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The ties that blind

Social democrats might argue that the only way to make the poor richer is to take the silver spoons out of the mouths of Etonians. Yet when came the opportunity for lasting change in this country, the government of Attlee and Dalton and Gaitskill, the Labour administration that created the NHS and free education to the masses, balked at the chance of abolishing private schooling. Perhaps, as A.N. Wilson brilliantly suggests in his follow up to The Victorians, they enjoyed wearing their own school ties a little too much.

Like his predecessors, Tony Blair promised education education education as a pathway to equality. Yet he too may have been blighted by his Oxbridge past, unable and perhaps unwilling to do away with selection by ability and by income, processes that are neatly packaged up in phrases such as "choice" to make middle England feel less guilty about sending their son or daughter to the "good" school rather than the "bog-standard comp", as insensitively described by the former PMs Cambridge-educated spin doctor, Alastair Campbell.

Granted, there has been record investment the schools system in England and Wales. Every school in the country will have by 2010 seen some form of structural improvement - a new roof perhaps or a five-lane swimming pool. Whole new academy schools with state-of-the-art facilities have been established to supposedly replace the failing institutions of old.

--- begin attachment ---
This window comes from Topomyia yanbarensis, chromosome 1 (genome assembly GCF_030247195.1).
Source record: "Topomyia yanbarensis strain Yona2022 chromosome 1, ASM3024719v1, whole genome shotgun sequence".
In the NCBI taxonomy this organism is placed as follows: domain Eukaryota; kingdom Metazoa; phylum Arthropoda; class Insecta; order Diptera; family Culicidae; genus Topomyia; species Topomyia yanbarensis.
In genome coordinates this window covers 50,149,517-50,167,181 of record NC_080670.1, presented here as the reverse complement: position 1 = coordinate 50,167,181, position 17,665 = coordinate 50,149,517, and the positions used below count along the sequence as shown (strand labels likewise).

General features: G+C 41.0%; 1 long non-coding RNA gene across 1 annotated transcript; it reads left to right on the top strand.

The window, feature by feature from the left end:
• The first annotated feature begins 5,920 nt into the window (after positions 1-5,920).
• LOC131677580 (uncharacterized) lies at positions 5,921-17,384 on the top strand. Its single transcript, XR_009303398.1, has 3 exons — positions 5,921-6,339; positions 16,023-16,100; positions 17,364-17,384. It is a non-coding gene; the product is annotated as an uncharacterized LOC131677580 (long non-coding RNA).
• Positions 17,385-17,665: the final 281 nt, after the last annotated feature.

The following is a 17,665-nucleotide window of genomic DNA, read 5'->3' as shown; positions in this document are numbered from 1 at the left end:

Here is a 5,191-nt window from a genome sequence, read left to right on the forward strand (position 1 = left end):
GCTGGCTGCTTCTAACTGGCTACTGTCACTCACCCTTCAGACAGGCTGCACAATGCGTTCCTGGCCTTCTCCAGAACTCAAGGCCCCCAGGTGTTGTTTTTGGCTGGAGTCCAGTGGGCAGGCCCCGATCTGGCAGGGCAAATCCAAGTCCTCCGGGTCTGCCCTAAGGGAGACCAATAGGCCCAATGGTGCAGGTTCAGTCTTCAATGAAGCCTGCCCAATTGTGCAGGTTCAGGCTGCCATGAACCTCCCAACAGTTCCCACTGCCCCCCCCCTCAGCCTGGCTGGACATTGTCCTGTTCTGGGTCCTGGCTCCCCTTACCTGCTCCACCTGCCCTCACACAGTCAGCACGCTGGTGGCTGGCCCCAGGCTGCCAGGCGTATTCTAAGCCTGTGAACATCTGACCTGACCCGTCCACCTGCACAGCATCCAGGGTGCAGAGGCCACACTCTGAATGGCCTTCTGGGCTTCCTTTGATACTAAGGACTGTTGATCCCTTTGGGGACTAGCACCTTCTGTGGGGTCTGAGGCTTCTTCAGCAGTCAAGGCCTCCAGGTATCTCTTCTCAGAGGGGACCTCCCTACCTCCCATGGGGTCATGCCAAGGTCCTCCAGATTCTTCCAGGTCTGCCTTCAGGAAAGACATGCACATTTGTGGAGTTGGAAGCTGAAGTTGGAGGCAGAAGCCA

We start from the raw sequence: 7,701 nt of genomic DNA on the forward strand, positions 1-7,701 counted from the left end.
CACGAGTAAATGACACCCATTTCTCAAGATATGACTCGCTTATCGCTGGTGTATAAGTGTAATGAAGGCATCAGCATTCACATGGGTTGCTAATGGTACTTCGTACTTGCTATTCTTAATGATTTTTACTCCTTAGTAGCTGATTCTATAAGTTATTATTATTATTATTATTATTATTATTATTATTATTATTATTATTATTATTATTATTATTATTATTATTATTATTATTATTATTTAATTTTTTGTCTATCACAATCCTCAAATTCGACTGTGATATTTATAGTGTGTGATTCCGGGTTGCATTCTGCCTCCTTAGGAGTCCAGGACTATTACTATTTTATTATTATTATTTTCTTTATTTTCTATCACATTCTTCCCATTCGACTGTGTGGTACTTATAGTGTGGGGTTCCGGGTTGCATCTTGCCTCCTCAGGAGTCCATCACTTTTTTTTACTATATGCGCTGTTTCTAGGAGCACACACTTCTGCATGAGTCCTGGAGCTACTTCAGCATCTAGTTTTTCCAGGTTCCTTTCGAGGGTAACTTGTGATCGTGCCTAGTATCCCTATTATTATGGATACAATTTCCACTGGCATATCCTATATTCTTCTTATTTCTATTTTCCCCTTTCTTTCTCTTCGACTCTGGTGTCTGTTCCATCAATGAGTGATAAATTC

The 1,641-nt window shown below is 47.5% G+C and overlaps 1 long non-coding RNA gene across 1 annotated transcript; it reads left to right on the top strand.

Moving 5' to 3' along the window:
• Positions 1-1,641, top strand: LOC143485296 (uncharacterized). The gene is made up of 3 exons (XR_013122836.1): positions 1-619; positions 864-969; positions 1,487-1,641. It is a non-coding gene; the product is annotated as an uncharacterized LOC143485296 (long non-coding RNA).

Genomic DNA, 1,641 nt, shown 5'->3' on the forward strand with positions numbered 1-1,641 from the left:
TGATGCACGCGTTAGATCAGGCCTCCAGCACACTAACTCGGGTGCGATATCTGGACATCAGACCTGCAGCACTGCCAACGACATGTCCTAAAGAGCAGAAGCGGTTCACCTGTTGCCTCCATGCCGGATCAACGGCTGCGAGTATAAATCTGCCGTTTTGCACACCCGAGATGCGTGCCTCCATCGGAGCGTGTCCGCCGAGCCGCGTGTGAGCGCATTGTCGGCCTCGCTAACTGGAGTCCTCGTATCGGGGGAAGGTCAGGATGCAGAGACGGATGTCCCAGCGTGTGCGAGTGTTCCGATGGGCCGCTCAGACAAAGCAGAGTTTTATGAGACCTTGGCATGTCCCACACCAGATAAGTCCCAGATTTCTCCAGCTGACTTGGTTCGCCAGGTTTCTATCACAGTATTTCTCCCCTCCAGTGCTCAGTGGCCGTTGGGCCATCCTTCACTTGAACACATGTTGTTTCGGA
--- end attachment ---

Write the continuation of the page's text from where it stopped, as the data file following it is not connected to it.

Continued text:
Yet the ideal of the comprehensive school, where people of all backgrounds are educated at the same place, has been undermined. School admission policy is still the battleground between proponents of a classless society and those who wish to sustain the status quo. Will academies run by religious groups really give non-believers the same chances at interview as the orthodox? Will house price inflation around the "good" schools do anything but hasten the ghettoisation of the races and the classes?

So much for the third way.

Perhaps there's a fourth - one that is being tried and tested in Brighton albeit to the chagrin of wealthier folk. What if every school had to admit a percentage of students from every income bracket? Flexible setting could offset the worries of middle income that the brightest would miss out, whilst at the same time giving the poorest a leg up the opportunity ladder instead of being consigned to schools labelled by Ofsted as "inadequate".

Blair and Attlee may have been right - private schools might not necessarily need to be abolished to realise a fairer society. But perhaps they could have made a better fist at ridding Britain of the need for them.

I will not take your bible and I will not take your gun